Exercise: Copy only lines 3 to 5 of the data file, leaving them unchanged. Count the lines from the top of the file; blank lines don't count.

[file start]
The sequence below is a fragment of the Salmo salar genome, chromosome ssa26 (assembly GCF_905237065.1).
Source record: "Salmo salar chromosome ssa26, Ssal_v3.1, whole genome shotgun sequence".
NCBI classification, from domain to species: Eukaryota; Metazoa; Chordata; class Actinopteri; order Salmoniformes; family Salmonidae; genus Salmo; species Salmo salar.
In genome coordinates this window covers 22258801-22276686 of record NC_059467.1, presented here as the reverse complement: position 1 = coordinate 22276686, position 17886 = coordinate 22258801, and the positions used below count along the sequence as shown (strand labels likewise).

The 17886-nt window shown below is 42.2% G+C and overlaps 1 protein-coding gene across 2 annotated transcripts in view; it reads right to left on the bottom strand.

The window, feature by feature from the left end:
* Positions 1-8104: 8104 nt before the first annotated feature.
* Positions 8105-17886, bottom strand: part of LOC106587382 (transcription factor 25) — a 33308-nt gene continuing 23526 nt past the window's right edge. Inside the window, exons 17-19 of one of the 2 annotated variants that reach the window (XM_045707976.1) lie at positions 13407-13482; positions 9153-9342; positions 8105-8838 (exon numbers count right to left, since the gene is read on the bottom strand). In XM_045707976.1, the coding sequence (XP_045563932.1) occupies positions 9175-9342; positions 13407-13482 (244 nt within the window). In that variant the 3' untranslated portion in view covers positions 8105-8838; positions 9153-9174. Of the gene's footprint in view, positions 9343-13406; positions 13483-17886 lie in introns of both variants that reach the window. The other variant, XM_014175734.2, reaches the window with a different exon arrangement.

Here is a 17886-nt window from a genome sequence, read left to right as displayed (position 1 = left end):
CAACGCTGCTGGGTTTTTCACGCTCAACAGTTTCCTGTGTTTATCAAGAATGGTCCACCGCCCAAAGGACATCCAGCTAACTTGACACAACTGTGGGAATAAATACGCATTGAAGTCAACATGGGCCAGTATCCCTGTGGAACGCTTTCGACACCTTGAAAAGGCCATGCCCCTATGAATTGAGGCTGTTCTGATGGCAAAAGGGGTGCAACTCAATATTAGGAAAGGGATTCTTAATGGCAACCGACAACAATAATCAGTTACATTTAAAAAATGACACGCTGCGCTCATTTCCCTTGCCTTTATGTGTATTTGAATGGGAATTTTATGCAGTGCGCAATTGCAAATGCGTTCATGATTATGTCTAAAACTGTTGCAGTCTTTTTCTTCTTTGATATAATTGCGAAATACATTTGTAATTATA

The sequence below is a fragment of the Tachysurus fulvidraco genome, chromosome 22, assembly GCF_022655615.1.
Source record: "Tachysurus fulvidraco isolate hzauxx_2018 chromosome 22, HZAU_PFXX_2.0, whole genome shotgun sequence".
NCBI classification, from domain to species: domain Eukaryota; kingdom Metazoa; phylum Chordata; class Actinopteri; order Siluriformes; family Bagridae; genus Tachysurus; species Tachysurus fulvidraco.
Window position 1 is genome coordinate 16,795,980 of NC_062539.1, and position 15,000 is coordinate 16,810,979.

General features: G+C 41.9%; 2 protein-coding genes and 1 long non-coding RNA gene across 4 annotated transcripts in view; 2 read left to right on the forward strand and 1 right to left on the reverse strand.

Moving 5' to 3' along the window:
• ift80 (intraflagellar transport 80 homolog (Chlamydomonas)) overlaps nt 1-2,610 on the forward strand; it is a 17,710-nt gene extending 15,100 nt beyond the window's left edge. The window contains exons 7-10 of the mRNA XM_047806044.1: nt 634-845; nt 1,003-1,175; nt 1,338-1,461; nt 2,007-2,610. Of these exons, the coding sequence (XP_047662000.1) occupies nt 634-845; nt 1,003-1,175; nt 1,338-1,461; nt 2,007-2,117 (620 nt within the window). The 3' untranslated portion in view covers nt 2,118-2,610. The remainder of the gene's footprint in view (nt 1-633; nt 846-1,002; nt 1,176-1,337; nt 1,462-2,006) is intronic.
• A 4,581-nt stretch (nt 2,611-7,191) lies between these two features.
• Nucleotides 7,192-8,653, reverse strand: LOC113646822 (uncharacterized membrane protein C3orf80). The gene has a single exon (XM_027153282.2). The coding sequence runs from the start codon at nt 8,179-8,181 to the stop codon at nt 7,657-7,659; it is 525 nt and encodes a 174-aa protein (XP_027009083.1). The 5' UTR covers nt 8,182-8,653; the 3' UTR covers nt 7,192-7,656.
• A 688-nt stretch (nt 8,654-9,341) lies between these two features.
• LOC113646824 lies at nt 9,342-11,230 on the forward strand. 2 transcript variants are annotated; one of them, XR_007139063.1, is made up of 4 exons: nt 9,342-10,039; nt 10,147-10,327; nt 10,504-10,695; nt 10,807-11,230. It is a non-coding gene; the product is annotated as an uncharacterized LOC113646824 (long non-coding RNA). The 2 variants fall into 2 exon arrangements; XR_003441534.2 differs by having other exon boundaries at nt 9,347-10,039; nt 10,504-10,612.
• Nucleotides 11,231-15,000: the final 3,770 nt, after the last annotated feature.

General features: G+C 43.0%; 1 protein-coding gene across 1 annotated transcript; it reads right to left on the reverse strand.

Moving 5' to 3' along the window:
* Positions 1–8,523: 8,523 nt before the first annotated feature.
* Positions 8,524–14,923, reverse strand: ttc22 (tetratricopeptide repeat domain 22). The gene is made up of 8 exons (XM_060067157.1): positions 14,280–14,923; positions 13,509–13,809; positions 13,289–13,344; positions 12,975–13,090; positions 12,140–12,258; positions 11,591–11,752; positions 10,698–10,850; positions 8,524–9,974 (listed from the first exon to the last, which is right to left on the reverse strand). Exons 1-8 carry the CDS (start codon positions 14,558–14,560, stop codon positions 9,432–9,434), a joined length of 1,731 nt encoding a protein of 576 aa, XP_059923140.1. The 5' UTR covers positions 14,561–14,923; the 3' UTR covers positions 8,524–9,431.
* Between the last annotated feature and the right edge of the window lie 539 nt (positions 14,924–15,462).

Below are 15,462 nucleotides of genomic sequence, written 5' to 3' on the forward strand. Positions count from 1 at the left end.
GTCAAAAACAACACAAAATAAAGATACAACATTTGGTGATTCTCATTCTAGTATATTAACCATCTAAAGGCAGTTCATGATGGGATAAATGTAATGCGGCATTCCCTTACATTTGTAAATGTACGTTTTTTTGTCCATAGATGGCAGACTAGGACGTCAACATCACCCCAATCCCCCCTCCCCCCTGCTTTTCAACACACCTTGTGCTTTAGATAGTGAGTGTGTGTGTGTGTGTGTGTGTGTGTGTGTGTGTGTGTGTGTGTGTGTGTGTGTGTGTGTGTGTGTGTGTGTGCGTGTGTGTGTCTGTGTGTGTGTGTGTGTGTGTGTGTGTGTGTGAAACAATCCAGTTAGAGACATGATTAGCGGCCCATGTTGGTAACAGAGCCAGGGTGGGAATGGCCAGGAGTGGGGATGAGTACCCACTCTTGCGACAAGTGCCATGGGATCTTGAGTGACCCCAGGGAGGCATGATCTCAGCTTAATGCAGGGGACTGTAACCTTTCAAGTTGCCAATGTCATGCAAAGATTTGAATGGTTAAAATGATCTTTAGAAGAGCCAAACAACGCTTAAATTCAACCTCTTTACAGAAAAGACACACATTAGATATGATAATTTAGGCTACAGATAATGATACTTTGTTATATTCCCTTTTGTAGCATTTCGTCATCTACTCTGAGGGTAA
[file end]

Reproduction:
NCBI classification, from domain to species: Eukaryota; Metazoa; Chordata; class Actinopteri; order Salmoniformes; family Salmonidae; genus Salmo; species Salmo salar.
In genome coordinates this window covers 22258801-22276686 of record NC_059467.1, presented here as the reverse complement: position 1 = coordinate 22276686, position 17886 = coordinate 22258801, and the positions used below count along the sequence as shown (strand labels likewise).

The 17886-nt window shown below is 42.2% G+C and overlaps 1 protein-coding gene across 2 annotated transcripts in view; it reads right to left on the bottom strand.